We can toggle the SELinux state through the
/etc/selinux/config file and reboot the system to have the changes being reflected. But this is not the only way.
On most SELinux enabled systems, we can call the
setenforce command to switch the system between
1) mode. This takes effect immediately, allowing us to easily identify if SELinux is preventing access or not.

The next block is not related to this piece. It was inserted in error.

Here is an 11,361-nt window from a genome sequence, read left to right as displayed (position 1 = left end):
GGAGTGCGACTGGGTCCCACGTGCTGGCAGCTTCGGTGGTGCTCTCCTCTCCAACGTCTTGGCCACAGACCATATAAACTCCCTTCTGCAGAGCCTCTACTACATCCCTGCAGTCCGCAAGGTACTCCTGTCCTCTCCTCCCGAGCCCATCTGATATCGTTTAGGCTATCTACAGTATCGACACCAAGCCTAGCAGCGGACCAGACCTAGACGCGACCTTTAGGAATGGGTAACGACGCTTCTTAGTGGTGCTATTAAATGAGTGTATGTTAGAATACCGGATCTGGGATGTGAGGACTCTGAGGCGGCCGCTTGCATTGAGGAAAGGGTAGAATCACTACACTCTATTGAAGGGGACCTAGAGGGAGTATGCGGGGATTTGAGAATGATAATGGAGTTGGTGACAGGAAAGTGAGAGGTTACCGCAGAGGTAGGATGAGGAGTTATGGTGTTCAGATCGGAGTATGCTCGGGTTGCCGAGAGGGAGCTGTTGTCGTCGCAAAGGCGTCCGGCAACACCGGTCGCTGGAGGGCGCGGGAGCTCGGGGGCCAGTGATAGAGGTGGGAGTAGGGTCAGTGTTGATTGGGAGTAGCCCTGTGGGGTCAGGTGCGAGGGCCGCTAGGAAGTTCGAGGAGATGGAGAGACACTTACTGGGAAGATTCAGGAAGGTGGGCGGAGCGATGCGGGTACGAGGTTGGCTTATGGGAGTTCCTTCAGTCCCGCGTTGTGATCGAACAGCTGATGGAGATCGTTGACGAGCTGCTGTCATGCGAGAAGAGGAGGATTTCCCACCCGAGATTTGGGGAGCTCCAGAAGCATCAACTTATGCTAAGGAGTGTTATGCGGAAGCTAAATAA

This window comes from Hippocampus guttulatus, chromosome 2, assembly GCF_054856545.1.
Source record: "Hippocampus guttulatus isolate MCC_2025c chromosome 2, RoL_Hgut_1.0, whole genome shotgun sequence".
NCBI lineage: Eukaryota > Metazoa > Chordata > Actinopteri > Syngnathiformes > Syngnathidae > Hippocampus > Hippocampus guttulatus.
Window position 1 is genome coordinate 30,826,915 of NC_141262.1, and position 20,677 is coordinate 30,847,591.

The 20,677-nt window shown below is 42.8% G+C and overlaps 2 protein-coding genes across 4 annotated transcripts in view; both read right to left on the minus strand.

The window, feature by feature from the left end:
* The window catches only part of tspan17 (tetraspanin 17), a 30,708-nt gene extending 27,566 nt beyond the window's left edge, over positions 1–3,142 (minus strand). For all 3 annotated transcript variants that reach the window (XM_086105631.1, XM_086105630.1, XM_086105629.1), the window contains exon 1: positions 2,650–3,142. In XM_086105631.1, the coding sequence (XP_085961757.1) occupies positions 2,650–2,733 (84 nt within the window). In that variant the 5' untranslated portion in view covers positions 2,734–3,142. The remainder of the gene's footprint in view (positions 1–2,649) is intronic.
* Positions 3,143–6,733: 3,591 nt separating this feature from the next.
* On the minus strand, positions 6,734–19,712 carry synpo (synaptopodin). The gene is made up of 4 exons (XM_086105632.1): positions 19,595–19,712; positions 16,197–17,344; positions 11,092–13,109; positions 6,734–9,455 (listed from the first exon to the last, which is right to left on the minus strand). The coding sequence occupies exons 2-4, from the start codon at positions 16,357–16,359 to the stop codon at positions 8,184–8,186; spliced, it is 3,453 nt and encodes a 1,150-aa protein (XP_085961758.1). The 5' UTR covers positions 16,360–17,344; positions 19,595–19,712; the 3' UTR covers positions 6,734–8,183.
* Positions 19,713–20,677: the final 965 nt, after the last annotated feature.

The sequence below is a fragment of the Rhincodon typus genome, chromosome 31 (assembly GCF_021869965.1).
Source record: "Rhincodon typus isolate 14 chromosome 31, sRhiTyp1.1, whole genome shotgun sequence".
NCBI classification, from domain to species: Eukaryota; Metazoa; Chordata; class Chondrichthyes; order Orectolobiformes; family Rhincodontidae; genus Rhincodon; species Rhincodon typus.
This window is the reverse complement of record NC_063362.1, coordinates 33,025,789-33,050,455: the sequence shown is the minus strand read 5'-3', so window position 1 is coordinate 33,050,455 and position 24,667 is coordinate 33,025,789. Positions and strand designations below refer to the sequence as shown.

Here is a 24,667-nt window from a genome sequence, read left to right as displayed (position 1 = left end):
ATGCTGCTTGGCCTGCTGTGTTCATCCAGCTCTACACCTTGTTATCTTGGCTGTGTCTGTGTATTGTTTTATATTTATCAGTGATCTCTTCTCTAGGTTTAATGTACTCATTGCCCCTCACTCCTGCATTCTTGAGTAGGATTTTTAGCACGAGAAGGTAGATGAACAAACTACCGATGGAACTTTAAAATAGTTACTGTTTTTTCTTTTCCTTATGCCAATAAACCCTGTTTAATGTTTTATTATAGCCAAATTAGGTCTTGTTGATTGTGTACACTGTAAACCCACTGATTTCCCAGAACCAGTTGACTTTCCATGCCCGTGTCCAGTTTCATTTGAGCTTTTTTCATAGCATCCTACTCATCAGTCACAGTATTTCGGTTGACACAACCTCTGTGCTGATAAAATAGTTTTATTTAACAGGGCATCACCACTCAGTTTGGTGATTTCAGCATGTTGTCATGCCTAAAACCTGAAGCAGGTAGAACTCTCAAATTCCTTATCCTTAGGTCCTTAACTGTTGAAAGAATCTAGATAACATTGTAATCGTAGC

Try it out. Switch to the
permissive mode and validate (again using
sestatus, that the SELinux state has indeed been changed immediately as follows:
# setenforce 0
The effect of
setenforce is the same as writing the value into the
/selinux/enforce) pseudo file: ...